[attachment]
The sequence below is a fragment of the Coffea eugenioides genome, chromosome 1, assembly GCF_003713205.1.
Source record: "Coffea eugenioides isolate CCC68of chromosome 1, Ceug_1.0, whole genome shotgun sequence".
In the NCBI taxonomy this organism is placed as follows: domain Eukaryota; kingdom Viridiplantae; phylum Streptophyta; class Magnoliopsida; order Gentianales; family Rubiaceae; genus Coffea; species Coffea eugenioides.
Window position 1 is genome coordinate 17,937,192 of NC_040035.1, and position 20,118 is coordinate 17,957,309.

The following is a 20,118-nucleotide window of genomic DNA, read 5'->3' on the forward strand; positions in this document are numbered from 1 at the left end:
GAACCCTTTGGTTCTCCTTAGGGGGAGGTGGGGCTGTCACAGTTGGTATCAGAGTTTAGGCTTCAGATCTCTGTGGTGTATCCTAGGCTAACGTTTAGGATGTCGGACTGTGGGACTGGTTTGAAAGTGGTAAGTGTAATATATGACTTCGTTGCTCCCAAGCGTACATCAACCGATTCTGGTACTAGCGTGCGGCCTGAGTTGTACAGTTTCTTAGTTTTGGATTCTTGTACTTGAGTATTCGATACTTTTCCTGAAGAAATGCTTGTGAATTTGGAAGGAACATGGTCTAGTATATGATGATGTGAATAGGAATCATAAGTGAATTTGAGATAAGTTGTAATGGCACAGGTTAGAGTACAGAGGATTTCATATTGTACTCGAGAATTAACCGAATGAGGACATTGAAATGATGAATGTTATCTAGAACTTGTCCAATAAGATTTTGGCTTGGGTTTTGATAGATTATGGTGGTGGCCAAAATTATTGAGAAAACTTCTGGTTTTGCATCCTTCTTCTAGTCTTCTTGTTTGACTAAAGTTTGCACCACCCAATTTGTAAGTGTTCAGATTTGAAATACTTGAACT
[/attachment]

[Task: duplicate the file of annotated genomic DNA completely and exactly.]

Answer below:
The sequence below is a fragment of the Coffea eugenioides genome, chromosome 1, assembly GCF_003713205.1.
Source record: "Coffea eugenioides isolate CCC68of chromosome 1, Ceug_1.0, whole genome shotgun sequence".
In the NCBI taxonomy this organism is placed as follows: domain Eukaryota; kingdom Viridiplantae; phylum Streptophyta; class Magnoliopsida; order Gentianales; family Rubiaceae; genus Coffea; species Coffea eugenioides.
Window position 1 is genome coordinate 17,937,192 of NC_040035.1, and position 20,118 is coordinate 17,957,309.

The following is a 20,118-nucleotide window of genomic DNA, read 5'->3' on the forward strand; positions in this document are numbered from 1 at the left end:
GAACCCTTTGGTTCTCCTTAGGGGGAGGTGGGGCTGTCACAGTTGGTATCAGAGTTTAGGCTTCAGATCTCTGTGGTGTATCCTAGGCTAACGTTTAGGATGTCGGACTGTGGGACTGGTTTGAAAGTGGTAAGTGTAATATATGACTTCGTTGCTCCCAAGCGTACATCAACCGATTCTGGTACTAGCGTGCGGCCTGAGTTGTACAGTTTCTTAGTTTTGGATTCTTGTACTTGAGTATTCGATACTTTTCCTGAAGAAATGCTTGTGAATTTGGAAGGAACATGGTCTAGTATATGATGATGTGAATAGGAATCATAAGTGAATTTGAGATAAGTTGTAATGGCACAGGTTAGAGTACAGAGGATTTCATATTGTACTCGAGAATTAACCGAATGAGGACATTGAAATGATGAATGTTATCTAGAACTTGTCCAATAAGATTTTGGCTTGGGTTTTGATAGATTATGGTGGTGGCCAAAATTATTGAGAAAACTTCTGGTTTTGCATCCTTCTTCTAGTCTTCTTGTTTGACTAAAGTTTGCACCACCCAATTTGTAAGTGTTCAGATTTGAAATACTTGAACT